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Unequal Justice

Community members gather in George Floyd Square following the verdict that found Derek Chauvin guilty on all three charges.

The trial of Derek Chauvin for the killing of George Floyd is over. It ended exactly as it should have, with guilty verdicts on all counts, including the most serious charge of second-degree murder. 

Let us not get carried away with celebration, or lulled into believing that institutionalized racism and police brutality are things of the past.

After the verdicts were read, Chauvin’s bail was revoked, and he was handcuffed and remanded into custody. In the coming weeks, he will be sentenced and ordered to serve as many as forty years in state prison. A stiff sentence is what he deserves.

So let us all breathe a collective sigh of relief, even as we remember those awful nine minutes and twenty-nine seconds when Floyd fought to take his last breath with the full weight of Chauvin’s knee pressing down on his neck.

The Chauvin trial is a resounding victory for racial justice and the principles of equal protection under the law that are enshrined in our Constitution but all too rarely achieved. So, let us not get carried away with celebration, or lulled into believing that institutionalized racism and police brutality are things of the past.

They are not. 

Derek Chauvin in handcuffs while his lawyer, Eric Nelson, watches. Chauvin now remains in a maximum-security prison in Stillwater, Minnesota, until his sentencing is announced in eight weeks.

 Derek Chauvin in handcuffs while his lawyer, Eric Nelson, watches. Chauvin now remains in a maximum-security prison in Stillwater, Minnesota, until his sentencing is announced in eight weeks.

Derek Chauvin in handcuffs while his lawyer, Eric Nelson, watches. Chauvin now remains in a maximum-security prison in Stillwater, Minnesota, until his sentencing is announced in eight weeks.

If there were true justice in the United States, Floyd would never have been executed on a Minneapolis street for the suspected crime of passing a fake twenty-dollar bill. He would be alive today, as he should be, along with Michael BrownTamir RiceSandra BlandEric GarnerWalter ScottBreonna TaylorDuante WrightMa'Khia Bryant and many others. Their lives, like Floyd’s, were extinguished by a system that regards communities of color as inherently dangerous and unworthy of basic human dignity and respect.

Like many Americans, I closely followed the Chauvin trial on television. As someone who has practiced law for decades and who also served as a judge, I knew the evidence against Chauvin was strong, thanks in no small measure to the heroism of Darnella Frazier. The Minneapolis resident, now eighteen years old, had the presence of mind to film Floyd’s encounter with Chauvin on her smartphone.

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During the trial, she took the stand and testified that when she looked at Floyd, she saw her Black relatives and friends and thought, “That could’ve been one of them.” 

Still, I was uneasy. I live in Los Angeles, where in 1992 a nearly all-white jury exonerated four police officers of savagely beating motorist Rodney King. Like Floyd’s encounter with Chauvin, King’s beating was caught on tape, filmed by an individual who lived in an apartment across the street.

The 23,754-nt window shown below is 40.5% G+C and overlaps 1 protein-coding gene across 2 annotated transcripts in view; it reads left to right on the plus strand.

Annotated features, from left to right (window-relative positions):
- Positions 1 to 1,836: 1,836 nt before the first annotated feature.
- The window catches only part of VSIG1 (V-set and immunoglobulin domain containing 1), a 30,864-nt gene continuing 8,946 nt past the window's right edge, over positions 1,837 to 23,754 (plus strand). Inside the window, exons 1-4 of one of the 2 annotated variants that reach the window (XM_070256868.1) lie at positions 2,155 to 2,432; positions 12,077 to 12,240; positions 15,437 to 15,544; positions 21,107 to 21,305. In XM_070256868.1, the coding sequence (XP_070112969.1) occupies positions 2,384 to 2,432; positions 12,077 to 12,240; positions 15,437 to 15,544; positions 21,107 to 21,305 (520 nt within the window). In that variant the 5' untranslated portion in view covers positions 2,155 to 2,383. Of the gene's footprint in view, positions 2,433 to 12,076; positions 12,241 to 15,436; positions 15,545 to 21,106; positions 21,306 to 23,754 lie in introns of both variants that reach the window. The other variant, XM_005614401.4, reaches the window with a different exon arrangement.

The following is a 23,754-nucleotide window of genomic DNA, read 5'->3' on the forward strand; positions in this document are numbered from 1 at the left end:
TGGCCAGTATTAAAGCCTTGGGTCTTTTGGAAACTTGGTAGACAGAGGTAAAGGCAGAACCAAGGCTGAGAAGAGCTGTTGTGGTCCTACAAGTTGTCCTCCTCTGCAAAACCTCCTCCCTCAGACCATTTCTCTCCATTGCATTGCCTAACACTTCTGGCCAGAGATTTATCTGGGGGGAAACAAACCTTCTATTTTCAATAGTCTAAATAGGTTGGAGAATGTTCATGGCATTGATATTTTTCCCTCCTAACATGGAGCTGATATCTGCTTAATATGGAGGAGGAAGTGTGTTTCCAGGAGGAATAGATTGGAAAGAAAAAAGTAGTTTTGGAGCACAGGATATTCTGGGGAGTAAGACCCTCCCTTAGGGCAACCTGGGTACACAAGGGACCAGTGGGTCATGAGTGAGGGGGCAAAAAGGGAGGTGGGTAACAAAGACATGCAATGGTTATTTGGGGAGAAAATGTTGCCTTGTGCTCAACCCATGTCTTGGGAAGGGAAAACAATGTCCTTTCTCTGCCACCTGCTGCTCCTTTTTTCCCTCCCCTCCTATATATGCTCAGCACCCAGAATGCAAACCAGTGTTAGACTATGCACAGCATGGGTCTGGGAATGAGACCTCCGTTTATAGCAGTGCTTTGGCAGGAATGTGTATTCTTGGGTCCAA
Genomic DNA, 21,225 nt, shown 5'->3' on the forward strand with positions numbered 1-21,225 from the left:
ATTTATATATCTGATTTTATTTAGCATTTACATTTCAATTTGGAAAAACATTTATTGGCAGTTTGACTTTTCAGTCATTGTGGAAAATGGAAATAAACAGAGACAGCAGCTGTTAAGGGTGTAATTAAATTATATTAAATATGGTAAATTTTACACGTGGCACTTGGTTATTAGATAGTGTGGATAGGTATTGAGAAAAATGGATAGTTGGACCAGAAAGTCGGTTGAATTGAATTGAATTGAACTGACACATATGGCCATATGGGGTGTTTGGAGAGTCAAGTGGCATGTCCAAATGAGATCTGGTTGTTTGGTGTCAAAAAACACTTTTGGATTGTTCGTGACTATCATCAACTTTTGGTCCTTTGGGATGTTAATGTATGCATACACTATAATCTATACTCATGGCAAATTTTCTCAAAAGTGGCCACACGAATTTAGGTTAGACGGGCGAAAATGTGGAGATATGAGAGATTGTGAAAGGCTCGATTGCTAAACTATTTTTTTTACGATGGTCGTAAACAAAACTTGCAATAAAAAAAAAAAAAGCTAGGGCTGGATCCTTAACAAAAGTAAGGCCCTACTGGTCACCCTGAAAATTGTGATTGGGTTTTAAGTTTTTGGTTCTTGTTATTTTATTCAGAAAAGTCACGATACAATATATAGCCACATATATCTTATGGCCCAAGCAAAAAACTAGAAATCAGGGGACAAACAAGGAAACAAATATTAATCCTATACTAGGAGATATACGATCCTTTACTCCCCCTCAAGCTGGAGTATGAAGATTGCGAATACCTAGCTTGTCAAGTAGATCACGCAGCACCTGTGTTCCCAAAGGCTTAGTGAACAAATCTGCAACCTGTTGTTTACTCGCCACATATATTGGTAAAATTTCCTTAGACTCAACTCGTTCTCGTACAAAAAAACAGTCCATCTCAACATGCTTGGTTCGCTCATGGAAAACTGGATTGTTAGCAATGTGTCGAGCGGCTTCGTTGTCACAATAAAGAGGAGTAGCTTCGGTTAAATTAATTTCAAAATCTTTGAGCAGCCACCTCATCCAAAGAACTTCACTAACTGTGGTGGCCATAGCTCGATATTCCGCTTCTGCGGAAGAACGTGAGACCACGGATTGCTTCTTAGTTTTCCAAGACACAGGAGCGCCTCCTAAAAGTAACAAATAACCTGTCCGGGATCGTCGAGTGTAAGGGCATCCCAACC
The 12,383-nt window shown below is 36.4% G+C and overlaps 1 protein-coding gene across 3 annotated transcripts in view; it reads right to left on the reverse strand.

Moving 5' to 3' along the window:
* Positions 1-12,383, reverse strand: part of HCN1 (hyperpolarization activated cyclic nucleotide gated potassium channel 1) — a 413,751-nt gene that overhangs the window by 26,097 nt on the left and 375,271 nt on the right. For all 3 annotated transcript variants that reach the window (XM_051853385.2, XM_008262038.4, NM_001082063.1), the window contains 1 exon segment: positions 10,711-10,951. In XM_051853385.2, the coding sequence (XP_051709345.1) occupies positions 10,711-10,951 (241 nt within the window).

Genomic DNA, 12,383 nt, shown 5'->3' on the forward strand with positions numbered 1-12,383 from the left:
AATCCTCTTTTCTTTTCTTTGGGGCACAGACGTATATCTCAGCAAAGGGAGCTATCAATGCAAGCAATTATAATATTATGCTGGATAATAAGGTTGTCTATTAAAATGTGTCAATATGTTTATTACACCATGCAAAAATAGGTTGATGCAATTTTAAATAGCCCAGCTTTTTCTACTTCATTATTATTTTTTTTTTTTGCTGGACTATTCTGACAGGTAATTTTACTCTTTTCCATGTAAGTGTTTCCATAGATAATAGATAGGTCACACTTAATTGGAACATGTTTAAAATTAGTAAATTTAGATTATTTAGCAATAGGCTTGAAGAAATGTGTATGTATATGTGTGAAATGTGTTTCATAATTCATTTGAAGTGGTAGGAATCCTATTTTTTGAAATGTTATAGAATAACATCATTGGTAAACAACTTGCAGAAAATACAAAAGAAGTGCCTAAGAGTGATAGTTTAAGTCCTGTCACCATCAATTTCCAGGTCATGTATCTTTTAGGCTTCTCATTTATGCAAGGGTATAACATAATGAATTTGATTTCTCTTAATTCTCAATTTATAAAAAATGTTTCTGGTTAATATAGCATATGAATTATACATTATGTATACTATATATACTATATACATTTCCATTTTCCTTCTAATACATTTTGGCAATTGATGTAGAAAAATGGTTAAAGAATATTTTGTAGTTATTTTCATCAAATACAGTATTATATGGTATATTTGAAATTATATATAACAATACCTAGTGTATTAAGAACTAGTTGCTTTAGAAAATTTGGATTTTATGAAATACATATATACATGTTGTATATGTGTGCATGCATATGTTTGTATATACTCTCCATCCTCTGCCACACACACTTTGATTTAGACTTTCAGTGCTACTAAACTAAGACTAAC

And yet, the police defendants who beat King were acquitted. Along with countless other viewers of the Chauvin trial, I asked if the same sad history could possibly be repeated. 

For me, the turning point in the Chauvin trial did not come until after both sides had rested and the trial judge instructed the jury. On the issue of causation, which was always going to be the trickiest and most difficult aspect of the prosecution, the judge rejected the defense counsel’s proposed jury instruction that an overdose on drugs or a sudden heart attack could be considered a “superseding cause” of death, negating Chauvin’s responsibility.

In the end, the judge gave a standard and straightforward instruction on the law of causation without any specific mention of Floyd’s pre-existing coronary artery disease or ingestion of illicit drugs on the day of his death. The instruction allowed the defense attorney to argue that other factors besides Chauvin’s knee caused Floyd to die; but, without any emphasis in the instructions on Floyd’s medical condition or drug use, the arguments proved unavailing.

During the trial, Floyd’s brother Philonise and Deborah Watts, a cousin of Emmett Till, met face-to-face in a moment of shared grief and hope. Till was only fourteen years old in 1955 when he was kidnapped, mutilated, and murdered in Mississippi for allegedly flirting with a white woman. Two white men were indicted by a Tallahatchie County grand jury for killing the teen. 

But despite the overwhelming evidence against them, the defendants were acquitted by an all-white, all-male jury that deliberated for a mere sixty-seven minutes.

The Till verdict, though cruel and outrageous, surprised no one. The defendants were never made to pay for their crimes—and in fact later admitted their guilt in an interview with Look magazine—but their acquittal became a catalyst for subsequent advances in civil rights.

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Emmett Till, though horrifically murdered, did not die in vain. Neither will George Floyd. But Derek Chauvin’s conviction is not some kind of final accomplishment in the struggle for equal justice—it’s just one important step in a very long, and seemingly unending, process. 

Bill Blum
The Progressive

Reposted with the author's permission